Thursday, September 29, 2011


I'm realizing that my blog is redundant now that I'm using Google+.  I recommend if you are following my blog, please go to my Google+ profile and follow me there.

I may come back to the blog, but for now it just doesn't make sense to use both.

I should note that I will be keeping the blog up for as long as Google/Blogger allows, there is a lot of history on this blog and I'd hate to just throw it away.

Tuesday, September 06, 2011

Removing a NULL from the Results Grid

Here is my scenario. (Yours may very, but when I tried to find help on this issue I found the specifics difficult to locate.)
I had written a query in Microsoft SQL Server Management Studio 2008 to create a data file to be imported via a custom app.  The reason for this is that the new data repository requires the data to be input using it's specific tools.  There are a number of apps like this.

Prior to working in MS SQL I had begun the project in Access. The project was simpler then and there was a chance that some of my coworkers, who didn't have SQL Server, might need to access it.  When exporting my data from Access the NULL values exported as blanks in my spreadsheet.  This is exactly what I needed.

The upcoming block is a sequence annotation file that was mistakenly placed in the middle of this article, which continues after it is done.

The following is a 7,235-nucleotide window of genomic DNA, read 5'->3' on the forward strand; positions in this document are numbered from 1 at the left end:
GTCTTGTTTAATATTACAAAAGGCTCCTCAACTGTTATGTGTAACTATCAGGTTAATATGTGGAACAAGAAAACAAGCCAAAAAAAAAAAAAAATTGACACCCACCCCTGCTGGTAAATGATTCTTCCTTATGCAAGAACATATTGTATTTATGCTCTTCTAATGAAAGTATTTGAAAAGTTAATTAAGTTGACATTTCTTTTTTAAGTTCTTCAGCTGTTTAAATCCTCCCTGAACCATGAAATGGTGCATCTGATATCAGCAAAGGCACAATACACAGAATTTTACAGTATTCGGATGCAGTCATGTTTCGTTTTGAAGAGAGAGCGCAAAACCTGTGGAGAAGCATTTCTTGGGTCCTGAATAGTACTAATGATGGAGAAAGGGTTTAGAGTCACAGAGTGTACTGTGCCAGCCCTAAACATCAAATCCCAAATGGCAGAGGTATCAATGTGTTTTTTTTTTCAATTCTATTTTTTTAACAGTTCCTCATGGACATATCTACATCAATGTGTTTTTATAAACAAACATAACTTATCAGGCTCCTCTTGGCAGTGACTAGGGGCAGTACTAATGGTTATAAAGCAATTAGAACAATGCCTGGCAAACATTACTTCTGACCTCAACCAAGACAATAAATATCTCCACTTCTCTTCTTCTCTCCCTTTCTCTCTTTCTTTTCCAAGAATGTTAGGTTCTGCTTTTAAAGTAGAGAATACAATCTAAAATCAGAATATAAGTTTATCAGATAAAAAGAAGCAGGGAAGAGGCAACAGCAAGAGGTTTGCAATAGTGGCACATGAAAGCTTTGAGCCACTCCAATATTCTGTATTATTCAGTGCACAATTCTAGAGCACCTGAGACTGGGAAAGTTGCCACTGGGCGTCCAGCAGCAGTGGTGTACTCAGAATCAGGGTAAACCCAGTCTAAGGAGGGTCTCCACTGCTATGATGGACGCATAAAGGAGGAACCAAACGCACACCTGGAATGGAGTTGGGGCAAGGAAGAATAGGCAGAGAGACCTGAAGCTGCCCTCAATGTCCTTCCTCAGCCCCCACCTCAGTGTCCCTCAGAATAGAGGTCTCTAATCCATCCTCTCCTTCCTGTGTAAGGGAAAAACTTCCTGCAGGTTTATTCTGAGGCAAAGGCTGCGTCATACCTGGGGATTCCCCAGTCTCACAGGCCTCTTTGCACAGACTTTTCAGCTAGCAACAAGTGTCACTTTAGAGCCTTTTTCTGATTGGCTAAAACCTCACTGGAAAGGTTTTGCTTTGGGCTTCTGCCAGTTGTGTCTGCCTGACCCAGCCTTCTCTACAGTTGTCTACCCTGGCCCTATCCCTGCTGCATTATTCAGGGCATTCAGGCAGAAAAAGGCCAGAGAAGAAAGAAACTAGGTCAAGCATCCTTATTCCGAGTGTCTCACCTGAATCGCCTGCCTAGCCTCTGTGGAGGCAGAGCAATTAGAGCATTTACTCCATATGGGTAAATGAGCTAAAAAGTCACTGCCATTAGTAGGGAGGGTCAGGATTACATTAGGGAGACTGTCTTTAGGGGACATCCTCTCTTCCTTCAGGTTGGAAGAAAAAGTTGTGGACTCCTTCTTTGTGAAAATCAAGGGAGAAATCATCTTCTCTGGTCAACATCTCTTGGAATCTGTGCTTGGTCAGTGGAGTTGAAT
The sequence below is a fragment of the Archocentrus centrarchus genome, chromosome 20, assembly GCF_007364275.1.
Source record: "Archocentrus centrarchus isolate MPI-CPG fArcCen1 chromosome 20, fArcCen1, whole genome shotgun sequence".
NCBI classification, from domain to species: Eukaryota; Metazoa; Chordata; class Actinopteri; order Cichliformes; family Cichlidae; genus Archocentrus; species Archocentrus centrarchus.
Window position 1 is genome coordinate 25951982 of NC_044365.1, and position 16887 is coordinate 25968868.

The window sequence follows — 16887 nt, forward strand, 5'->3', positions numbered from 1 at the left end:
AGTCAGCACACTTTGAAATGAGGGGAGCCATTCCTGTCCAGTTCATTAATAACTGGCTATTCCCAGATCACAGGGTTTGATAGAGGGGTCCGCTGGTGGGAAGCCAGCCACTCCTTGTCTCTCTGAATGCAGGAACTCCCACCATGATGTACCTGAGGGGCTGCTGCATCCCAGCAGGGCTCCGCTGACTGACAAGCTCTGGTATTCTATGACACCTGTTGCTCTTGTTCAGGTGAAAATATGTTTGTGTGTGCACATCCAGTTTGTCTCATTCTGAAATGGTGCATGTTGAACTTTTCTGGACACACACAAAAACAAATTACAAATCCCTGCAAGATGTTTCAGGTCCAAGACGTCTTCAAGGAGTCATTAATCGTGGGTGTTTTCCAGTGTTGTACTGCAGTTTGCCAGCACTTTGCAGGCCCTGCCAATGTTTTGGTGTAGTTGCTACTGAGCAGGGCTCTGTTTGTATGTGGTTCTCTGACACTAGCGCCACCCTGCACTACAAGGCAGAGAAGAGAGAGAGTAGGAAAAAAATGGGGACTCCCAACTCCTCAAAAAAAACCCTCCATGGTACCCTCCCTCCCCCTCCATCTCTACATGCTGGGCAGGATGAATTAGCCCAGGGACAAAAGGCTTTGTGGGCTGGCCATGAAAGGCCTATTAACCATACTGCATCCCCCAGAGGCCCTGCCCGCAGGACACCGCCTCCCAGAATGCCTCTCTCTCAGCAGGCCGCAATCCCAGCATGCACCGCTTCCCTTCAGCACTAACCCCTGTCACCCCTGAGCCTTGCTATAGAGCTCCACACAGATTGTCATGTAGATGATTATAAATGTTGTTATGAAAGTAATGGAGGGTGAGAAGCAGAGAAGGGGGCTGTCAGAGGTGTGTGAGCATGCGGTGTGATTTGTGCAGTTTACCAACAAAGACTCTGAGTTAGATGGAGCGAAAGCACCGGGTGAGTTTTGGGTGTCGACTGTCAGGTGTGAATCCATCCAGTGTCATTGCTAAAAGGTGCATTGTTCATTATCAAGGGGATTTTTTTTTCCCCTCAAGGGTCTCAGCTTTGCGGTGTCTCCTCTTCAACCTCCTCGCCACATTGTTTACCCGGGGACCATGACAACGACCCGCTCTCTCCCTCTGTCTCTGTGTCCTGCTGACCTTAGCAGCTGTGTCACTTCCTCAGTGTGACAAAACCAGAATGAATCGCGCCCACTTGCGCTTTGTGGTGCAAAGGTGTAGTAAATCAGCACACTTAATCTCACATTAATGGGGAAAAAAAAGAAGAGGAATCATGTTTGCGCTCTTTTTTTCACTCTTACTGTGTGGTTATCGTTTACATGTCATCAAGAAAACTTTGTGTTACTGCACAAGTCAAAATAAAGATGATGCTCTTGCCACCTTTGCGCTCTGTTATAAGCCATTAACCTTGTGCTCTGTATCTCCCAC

After migrating to MS SQL though the NULLs show up as NULL in the spreadsheet.  This caused a lot of havoc to the import program.  I could have had the programmer change the program to deal with the NULLs, and I may for the next version, we are too far along in the testing phase to change that now.

So, here is the part you have been waiting for, how do you get rid of the NULL values in a SQL export?

Your needs may vary but, use:
Where column_name is the name of the data column you are checking and replacement_value is what you want in the field instead of "NULL" 
In my case my replacement_value was simply: '' (two single quotes)  I didn't want any value in the field, not a space, not a "NULL", nothing.  While NULL IS nothing to MS SQL, to a CSV file, NULL and '' are the same. Since I am exporting to CSV, I need the '' rather than the NULL.

This may be elementary for some SQL query writers out there, it was important for me to find and use. Unfortunately there was little to point me in the right direction.  My hope is that this post will save others who are running into this issue some time.

If you are a SQL guru and there is an even better way to address this problem, please leave a comment below and I'll edit as necessary.